Mercedes EQS Passes Environmental Audit

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The Mercedes EQS electric luxury sedan passed the environmental audit. The test verifies all the environment-related aspects of a model.

The Mercedes EQS 450+ is the first model that the premium car maker ever built on the electric architecture for large cars. It comes with a single motor driving the rear wheels and is capable of delivering 330 horsepower and a run from a standstill to 100 km/h (62 mph) in 6.2 seconds. Top speed is electronically limited at 210 km/h (130.5 mph).

The lithium-ion 120-kWh battery provides a range of up to 782 kilometers (486 miles), depending on driving conditions.

This version recently underwent the 360o Environmental Check. The test focuses on consumption, emissions an life cycle assessment, the use of renewable raw materials and recyclates.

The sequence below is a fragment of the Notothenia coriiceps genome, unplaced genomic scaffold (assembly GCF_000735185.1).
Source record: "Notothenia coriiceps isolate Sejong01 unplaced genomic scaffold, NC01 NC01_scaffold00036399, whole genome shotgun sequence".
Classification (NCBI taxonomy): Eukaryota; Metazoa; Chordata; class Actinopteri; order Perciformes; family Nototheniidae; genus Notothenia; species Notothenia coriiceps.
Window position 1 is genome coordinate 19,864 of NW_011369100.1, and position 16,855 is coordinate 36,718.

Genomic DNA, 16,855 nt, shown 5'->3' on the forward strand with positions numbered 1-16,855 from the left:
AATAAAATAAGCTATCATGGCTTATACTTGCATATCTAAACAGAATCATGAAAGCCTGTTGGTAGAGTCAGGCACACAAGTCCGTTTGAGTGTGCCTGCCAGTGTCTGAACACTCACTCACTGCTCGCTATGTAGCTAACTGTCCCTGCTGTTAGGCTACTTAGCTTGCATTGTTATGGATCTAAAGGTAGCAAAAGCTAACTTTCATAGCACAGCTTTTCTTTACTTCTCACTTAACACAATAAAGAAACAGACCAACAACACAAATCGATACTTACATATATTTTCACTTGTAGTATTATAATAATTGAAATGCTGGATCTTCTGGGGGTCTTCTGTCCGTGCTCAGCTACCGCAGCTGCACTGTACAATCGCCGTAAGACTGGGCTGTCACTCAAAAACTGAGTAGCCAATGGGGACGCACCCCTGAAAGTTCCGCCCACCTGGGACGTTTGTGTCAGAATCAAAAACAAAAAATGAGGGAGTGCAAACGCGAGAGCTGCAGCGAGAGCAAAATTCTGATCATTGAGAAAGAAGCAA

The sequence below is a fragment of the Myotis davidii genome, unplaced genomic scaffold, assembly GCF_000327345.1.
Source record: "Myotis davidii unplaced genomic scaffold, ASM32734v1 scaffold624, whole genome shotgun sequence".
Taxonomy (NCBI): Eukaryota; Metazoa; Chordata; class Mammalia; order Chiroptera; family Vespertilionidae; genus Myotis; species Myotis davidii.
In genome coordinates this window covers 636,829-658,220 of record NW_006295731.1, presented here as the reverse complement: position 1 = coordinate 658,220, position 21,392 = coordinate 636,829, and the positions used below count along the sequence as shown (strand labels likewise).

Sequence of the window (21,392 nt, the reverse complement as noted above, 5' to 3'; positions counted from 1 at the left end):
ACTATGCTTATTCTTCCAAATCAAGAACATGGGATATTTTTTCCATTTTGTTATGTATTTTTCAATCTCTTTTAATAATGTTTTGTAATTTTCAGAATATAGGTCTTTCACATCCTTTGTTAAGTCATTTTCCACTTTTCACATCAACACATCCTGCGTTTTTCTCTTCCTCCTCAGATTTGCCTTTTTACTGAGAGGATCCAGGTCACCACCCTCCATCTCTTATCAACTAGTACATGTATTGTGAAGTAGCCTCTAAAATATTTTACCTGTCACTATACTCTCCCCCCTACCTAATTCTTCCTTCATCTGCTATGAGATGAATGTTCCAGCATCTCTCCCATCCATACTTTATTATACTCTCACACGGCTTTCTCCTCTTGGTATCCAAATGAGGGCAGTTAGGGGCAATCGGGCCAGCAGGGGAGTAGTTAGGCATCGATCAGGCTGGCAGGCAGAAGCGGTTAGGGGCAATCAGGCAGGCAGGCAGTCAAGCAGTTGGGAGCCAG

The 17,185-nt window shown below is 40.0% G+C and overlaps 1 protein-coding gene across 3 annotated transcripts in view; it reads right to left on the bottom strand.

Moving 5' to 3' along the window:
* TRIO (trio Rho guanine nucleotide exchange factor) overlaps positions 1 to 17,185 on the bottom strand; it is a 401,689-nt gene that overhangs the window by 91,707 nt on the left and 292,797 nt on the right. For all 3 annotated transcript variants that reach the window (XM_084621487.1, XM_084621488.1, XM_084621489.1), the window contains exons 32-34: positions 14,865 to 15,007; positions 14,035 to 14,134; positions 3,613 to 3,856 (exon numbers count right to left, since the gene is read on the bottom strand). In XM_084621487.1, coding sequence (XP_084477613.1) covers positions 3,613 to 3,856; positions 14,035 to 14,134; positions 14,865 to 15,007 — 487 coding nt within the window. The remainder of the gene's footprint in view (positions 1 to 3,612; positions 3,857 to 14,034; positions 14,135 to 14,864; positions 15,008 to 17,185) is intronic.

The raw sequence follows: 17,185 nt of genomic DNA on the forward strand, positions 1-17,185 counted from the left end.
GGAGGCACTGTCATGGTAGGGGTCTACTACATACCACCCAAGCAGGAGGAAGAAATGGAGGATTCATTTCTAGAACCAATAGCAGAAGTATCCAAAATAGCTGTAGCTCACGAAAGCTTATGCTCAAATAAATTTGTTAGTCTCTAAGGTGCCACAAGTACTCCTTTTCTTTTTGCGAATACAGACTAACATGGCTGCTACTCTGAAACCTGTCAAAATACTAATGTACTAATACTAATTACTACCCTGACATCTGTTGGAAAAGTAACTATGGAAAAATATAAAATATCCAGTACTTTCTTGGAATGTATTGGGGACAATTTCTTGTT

Mercedes used a 10 percent cobalt content in the EQS battery cell cathodes. Furthermore, the components of the premium sedan are of resource-saving materials, weighing 80 kilograms.

Mercedes EQS Passes Environmental Audit

In terms of consumption, the car benefits from being the world’s most aerodynamic production car. It comes with a Cd value of 0.20. The figure reduces energy consumption and extends range.

Mercedes EQS sees the light of day in a sustainable factory

The EQS rolls off the assembly line at Factory 56. It is a plant that features a roof with 12,000 photovoltaic modules, with a maximum output of around 5000 kWp. Therefore it covers about 30% of the energy the factory needs per year.

The floor of the EQS integrates new yarn sourcing from regenerated nylon. One ton of this yar saves more than 6.5 tons of CO2 compared to virgin material.

Through an “Ambition Letter”, the suppliers of Mercedes have taken the responsibility to supply CO2-neutrally produced parts in the future. Thus starting 2039 the latest, only materials with a CO2-neutral production will go through the gates of the Mercedes-Benz plant. Also CO2 neutral will be the production of the highly complex lithium-ion batteries at the Hedelfingen plant, part of the site in Stuttgart-Unterturkheim.